Editor’s note: To commemorate the 150th Anniversary of the Civil War, the National Museum of American History is partnering with American Girl to bring the stories of the Civil War to life for students and families through the real objects and people who lived during the war. Starting February 5, 2011, explore life during the Civil War with a new self-guided museum tour, Addy's World. You can download the guide here. If you can't visit the museum in person, check out Addy-related online resources from the Our Story website.
I feel my face warm into a smile as I look into the brown glassy eyes of the American Girl Addy. While I never owned the Addy doll, the bond I shared with Addy was an important part of my childhood all the same.
When I received an Addy book for Christmas as a child, it was my first introduction to the sorrowful and moving history of slavery. Addy was a slave girl who made a harrowing escape North to freedom with her mother. Addy’s trials and difficulties in both slavery and freedom struck me deeply, awakening my own sense of cultural heritage as an African American. I knew it was just a story, that Addy was only a character in a book—but still, long ago, there once were many all-too-real girls just like Addy and in many ways, just like me. That knowledge stayed with me, leading to what I consider a defining moment in my childhood.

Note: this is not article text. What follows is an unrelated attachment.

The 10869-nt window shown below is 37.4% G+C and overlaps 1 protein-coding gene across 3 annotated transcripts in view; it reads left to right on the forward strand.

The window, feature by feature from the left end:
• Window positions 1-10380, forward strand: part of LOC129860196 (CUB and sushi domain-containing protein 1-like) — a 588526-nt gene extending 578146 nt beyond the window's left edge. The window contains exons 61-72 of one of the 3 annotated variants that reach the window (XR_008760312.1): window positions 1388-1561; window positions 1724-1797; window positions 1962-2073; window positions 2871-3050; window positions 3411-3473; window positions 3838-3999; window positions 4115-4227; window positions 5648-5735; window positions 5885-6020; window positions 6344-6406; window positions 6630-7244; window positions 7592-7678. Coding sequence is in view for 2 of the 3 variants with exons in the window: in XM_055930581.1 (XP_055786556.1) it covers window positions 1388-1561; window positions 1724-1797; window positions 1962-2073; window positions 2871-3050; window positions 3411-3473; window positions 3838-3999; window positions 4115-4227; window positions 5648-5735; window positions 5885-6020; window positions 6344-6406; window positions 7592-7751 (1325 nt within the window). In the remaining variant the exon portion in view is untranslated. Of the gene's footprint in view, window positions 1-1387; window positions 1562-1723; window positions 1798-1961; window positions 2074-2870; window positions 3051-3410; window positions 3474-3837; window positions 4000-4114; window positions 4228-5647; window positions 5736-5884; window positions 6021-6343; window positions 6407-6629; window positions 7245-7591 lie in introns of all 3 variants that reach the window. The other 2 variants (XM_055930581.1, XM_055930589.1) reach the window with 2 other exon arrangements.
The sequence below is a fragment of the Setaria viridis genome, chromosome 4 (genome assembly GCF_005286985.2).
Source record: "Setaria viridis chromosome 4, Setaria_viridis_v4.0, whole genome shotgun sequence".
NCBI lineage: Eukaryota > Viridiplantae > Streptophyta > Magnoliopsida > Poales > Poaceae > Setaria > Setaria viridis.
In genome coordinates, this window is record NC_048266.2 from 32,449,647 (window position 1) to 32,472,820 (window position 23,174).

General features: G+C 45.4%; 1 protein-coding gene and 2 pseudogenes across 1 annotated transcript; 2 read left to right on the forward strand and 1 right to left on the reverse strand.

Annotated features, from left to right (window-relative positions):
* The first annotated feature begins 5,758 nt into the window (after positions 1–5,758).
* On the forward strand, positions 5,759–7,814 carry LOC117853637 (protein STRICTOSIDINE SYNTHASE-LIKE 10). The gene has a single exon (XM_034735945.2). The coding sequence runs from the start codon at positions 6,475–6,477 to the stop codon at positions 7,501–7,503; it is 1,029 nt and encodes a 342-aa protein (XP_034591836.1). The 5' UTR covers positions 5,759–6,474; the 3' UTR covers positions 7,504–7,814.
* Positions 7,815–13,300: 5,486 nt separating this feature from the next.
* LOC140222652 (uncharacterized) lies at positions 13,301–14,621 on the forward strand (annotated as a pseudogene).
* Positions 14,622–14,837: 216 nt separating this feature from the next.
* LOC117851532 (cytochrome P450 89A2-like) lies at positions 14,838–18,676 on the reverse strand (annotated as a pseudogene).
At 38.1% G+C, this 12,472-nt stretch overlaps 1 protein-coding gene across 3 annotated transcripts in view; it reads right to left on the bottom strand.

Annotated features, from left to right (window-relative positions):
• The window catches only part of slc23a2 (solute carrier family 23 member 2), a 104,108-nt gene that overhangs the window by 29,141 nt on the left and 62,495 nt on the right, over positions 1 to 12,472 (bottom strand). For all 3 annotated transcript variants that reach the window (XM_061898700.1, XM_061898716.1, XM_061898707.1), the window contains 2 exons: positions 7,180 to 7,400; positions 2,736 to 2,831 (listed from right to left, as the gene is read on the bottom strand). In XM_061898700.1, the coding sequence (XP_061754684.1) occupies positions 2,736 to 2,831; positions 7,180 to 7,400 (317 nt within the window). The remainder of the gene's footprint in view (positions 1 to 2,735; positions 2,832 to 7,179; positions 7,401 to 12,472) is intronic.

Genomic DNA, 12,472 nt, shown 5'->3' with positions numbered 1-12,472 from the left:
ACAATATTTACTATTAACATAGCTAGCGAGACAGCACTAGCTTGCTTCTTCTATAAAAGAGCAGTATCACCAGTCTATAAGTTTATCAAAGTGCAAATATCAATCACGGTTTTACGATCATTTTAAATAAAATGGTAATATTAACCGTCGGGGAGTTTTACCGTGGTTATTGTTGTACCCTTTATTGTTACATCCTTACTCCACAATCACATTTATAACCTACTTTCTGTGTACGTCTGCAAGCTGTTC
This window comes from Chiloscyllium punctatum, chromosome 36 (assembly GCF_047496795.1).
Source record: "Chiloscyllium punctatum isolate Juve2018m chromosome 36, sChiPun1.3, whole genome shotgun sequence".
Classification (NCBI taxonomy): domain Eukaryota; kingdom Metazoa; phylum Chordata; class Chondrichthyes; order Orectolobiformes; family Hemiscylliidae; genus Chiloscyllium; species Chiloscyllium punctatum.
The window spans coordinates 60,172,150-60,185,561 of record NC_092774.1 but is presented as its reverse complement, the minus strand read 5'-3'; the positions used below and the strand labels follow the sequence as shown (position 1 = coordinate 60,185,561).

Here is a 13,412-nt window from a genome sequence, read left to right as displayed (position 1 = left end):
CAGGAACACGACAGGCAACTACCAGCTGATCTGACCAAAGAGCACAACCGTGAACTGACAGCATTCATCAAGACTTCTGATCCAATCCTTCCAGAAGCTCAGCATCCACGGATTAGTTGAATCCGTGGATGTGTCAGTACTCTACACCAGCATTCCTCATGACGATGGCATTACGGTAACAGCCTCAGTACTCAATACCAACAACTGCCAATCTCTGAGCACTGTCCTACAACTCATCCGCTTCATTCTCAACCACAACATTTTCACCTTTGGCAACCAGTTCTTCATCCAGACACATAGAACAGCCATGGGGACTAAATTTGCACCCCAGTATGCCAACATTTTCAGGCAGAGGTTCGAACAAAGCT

It was the first day of second grade, and I was yet again the only black student in my class at my private, predominantly white, Southern school. Having attended the school since preschool, I was used to it. School was school and I was the black girl, the unfortunate reality of going to what was deemed county-wide as “one of the best schools.” But that day I truly came to feel like I was in the minority. Somewhere along the line of discussing upcoming history topics for the year, my teacher, a pale, grinning, jolly-sized grandmother type of woman, whom we shall call Miss Molly, sweetly explained that “Slaves—for the most part—were happy.”
I cannot recall what led her to this statement, but it is forever burned into my memory. Slaves were happy!? I wanted to stop her, ask her if she misspoke, but something in the pit of my stomach kept me silent. I knew what I knew from reading a book—a good book, but not a textbook. And teachers always know what they are talking about, otherwise they wouldn’t be teachers. Right? Then I thought of Addy. My mind conjured up passages and images, the separation slavery caused in her family, the unjustified and cruel treatment it subjected her to, the looming shadow it cast over her life until she found the light of freedom. I knew my teacher was wrong. I would later discover that Miss Molly was only a substitute teacher and the true history of slavery (more or less) would be taught later that year.
Addy will be at the museum beginning February 5 as part of the Black History Month family celebration, offering the public the opportunity to learn more about Civil War history by exploring Addy’s World. Given the impact she had on me, I can easily imagine Addy guiding other children to a similar appreciation of history. To this day, I am grateful for Addy because even though she is only a character in a story, or a doll with gleaming brown eyes, she helped me at a very young age to tell the difference between history and a horribly skewed perspective, between truth and fiction.
Erica Richardson is an intern in the Office of Public Programs at the National Museum of American History.